Schaffer, Owen (2013), Crafting Fun User Experiences: A Method to Facilitate Flow

Original writings by The Realist, inspired by encounters in professional work in life coaching, physical therapy and PhD research.

How to Cultivate Emotional Intimacy? Correct the “4 Horsemen” in Relationships.

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The positive signs of a consummate relationship are: intimacy, passion and commitment, as mentioned in our previous post. Also mentioned in the article:

Like the Circle of Security with a child, an intimate relationship should have the Secure Base where each can explore and venture the world, and come back at the end of the day into a Safe Haven to recharge and gather strength.

Emotional intimacy is the shared psychological experience most encountered by the couple on a daily basis. It is the space where the couple share how their days went, the troubles they had and their deepest hopes and dream. It is also the space where the couple talk about how they feel about each other and about the relationship in general. Emotional intimacy is the ground to hold such conversations, so it is important to ensure this ground is fertile for growth.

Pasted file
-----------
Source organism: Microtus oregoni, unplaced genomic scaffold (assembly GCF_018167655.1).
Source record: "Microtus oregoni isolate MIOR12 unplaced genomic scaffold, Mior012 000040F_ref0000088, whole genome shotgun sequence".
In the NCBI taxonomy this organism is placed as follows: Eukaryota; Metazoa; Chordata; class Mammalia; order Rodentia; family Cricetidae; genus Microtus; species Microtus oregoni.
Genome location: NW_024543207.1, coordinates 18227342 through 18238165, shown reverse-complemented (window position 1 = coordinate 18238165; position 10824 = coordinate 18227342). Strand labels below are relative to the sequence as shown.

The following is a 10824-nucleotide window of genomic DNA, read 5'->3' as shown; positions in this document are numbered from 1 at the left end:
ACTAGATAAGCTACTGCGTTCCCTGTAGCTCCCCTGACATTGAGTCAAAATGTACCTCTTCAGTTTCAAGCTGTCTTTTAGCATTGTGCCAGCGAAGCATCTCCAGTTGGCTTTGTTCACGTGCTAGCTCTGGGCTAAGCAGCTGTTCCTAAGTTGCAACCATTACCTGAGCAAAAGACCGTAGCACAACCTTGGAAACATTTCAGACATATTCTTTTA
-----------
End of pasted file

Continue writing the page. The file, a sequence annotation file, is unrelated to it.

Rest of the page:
Key Notes:

  • Destruction vs. Construction
  • Criticism: Correction of blame placement.
  • Defensiveness: Correction of rejection and nonacceptance.
  • Contempt: Correction of overt judgment and condescension.
  • Stonewalling: Correction of escape.
  • Lean towards authenticity, vulnerability and solution-focused conversations.

Cultivating emotional intimacy is largely a communication process – verbal and non-verbal. In the discussion of the following destructive behaviours of relationship breakdowns, bear in mind these behaviours involve what is said, observed and felt by each person.